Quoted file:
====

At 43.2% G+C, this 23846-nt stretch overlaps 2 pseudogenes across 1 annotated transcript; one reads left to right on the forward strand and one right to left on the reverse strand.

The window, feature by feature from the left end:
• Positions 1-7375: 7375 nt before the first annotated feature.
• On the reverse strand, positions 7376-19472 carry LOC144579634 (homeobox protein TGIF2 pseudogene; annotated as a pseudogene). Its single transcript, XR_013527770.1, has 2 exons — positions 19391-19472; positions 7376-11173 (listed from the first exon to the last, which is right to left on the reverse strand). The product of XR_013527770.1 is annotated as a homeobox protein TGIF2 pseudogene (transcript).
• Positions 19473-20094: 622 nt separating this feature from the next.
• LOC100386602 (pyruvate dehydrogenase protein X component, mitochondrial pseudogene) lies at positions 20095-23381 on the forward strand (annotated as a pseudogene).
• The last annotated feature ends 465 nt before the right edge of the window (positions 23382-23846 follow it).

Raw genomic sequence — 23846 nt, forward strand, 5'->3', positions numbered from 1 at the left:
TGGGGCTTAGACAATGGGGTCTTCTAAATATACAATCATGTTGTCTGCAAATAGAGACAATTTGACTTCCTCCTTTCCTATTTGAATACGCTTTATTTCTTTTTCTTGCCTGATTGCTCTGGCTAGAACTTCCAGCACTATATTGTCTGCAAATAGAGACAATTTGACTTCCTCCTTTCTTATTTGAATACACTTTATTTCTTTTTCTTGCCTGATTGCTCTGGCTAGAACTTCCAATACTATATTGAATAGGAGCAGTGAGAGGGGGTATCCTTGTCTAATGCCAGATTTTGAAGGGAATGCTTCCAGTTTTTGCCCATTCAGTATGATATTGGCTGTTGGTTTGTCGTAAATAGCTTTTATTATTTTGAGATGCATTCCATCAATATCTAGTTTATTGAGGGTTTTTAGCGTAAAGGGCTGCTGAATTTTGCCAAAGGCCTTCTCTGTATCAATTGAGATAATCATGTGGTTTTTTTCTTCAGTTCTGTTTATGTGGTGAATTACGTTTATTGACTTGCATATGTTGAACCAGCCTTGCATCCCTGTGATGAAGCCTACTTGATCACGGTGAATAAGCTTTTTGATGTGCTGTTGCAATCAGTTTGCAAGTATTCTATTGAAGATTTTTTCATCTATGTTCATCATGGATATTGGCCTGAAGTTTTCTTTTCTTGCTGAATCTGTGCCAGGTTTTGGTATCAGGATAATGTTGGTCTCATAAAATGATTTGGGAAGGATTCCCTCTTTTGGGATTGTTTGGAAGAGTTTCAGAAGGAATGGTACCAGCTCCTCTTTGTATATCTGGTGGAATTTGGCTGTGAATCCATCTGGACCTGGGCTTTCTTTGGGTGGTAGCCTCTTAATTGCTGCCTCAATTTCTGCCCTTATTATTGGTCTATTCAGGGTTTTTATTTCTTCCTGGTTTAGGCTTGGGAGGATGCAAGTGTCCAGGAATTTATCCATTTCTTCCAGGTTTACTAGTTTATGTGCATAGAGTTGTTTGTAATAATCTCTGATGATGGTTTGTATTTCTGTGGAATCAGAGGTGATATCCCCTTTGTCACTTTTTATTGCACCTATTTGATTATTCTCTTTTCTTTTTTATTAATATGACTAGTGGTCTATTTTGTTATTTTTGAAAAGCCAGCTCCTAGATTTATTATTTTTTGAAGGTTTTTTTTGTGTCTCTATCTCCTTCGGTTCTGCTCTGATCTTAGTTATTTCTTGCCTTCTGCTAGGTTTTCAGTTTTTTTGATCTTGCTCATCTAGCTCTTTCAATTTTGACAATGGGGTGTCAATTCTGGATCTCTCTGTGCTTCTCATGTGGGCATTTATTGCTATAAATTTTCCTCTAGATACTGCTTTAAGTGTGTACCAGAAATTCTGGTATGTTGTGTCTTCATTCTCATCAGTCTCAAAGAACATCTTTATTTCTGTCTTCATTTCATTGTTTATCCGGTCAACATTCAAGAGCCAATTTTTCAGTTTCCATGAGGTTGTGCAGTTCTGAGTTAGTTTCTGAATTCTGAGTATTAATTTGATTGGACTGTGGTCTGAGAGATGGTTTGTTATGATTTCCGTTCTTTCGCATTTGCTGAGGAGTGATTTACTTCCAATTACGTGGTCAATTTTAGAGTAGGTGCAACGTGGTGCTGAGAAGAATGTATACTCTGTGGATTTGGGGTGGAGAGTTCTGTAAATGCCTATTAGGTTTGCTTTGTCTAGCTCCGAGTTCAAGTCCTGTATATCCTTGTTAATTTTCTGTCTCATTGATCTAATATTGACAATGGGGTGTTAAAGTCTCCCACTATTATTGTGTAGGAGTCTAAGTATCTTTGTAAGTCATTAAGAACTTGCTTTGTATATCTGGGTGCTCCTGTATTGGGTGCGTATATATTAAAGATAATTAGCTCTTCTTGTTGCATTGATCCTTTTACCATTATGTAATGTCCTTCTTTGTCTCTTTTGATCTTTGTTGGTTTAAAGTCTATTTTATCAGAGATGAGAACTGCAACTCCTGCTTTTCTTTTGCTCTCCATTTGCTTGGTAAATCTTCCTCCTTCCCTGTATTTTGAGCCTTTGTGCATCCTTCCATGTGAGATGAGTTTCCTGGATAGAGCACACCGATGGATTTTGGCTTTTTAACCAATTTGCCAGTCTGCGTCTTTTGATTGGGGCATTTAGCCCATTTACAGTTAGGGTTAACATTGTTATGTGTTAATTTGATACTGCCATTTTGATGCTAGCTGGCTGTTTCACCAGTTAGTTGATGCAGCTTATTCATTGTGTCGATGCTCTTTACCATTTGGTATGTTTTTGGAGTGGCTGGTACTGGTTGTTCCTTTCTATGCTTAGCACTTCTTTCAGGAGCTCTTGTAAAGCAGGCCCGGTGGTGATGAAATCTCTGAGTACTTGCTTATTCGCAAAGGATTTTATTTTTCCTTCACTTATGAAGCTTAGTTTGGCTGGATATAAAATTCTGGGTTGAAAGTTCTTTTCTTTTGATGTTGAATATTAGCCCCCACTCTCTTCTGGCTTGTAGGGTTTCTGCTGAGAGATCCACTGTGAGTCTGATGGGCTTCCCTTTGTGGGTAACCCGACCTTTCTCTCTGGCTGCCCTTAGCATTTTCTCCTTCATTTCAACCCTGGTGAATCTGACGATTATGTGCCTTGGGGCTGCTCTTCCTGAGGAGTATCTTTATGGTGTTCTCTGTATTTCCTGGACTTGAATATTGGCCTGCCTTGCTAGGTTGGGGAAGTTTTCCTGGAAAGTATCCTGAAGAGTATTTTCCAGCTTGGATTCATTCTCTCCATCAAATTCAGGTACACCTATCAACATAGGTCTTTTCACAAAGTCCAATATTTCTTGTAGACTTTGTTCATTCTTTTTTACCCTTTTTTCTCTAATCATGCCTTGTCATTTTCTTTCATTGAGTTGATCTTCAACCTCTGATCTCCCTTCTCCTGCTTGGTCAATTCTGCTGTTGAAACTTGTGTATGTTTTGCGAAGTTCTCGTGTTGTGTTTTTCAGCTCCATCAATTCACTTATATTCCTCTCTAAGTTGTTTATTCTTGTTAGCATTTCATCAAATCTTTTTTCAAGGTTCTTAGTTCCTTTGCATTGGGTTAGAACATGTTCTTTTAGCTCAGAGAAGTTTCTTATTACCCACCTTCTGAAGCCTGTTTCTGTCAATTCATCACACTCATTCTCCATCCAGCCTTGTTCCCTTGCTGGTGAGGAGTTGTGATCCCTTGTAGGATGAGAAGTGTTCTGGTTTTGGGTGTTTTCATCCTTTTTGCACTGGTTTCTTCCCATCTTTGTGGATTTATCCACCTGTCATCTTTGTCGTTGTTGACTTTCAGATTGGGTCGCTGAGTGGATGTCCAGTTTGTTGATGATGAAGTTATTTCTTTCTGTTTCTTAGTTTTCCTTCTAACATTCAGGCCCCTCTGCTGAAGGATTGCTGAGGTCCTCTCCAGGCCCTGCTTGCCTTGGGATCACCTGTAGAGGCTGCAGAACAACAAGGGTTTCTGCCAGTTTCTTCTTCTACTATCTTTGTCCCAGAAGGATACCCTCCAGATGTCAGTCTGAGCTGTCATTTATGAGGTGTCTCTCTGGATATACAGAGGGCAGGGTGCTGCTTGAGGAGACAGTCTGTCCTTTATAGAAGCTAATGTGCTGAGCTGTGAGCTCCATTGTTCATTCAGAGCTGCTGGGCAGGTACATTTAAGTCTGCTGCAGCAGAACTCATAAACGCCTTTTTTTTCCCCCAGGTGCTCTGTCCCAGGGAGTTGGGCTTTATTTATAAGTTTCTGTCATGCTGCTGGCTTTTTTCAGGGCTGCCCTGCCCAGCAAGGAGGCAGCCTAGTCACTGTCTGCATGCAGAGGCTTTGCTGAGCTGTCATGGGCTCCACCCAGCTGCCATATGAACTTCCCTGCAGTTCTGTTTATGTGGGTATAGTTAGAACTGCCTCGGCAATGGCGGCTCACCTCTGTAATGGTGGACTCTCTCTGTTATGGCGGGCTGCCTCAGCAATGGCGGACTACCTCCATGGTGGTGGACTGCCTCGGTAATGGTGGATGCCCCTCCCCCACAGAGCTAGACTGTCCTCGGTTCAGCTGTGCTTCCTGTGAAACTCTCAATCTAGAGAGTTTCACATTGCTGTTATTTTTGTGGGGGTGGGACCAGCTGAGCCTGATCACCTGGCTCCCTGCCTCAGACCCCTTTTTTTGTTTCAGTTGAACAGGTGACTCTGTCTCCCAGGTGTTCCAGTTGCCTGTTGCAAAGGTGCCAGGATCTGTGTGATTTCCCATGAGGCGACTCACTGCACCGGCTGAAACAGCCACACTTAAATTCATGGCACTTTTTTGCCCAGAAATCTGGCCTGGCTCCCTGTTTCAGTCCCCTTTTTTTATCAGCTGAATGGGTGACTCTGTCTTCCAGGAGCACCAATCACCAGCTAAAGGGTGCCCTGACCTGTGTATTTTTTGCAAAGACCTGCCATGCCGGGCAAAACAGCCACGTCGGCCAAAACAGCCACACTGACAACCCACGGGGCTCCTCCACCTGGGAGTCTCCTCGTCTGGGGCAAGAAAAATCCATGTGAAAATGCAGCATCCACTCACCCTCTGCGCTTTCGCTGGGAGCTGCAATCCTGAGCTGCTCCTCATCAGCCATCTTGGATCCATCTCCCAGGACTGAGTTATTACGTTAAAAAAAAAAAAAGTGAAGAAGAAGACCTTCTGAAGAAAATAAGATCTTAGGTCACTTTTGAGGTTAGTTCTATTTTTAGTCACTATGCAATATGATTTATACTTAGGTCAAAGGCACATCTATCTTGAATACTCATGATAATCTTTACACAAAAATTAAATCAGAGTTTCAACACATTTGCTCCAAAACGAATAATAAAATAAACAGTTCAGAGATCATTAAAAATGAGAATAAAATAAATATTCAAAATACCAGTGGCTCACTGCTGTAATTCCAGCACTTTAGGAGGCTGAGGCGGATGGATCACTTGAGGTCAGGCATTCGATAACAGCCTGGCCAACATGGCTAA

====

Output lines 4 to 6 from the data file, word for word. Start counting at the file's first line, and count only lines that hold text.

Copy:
• On the reverse strand, positions 7376-19472 carry LOC144579634 (homeobox protein TGIF2 pseudogene; annotated as a pseudogene). Its single transcript, XR_013527770.1, has 2 exons — positions 19391-19472; positions 7376-11173 (listed from the first exon to the last, which is right to left on the reverse strand). The product of XR_013527770.1 is annotated as a homeobox protein TGIF2 pseudogene (transcript).
• Positions 19473-20094: 622 nt separating this feature from the next.
• LOC100386602 (pyruvate dehydrogenase protein X component, mitochondrial pseudogene) lies at positions 20095-23381 on the forward strand (annotated as a pseudogene).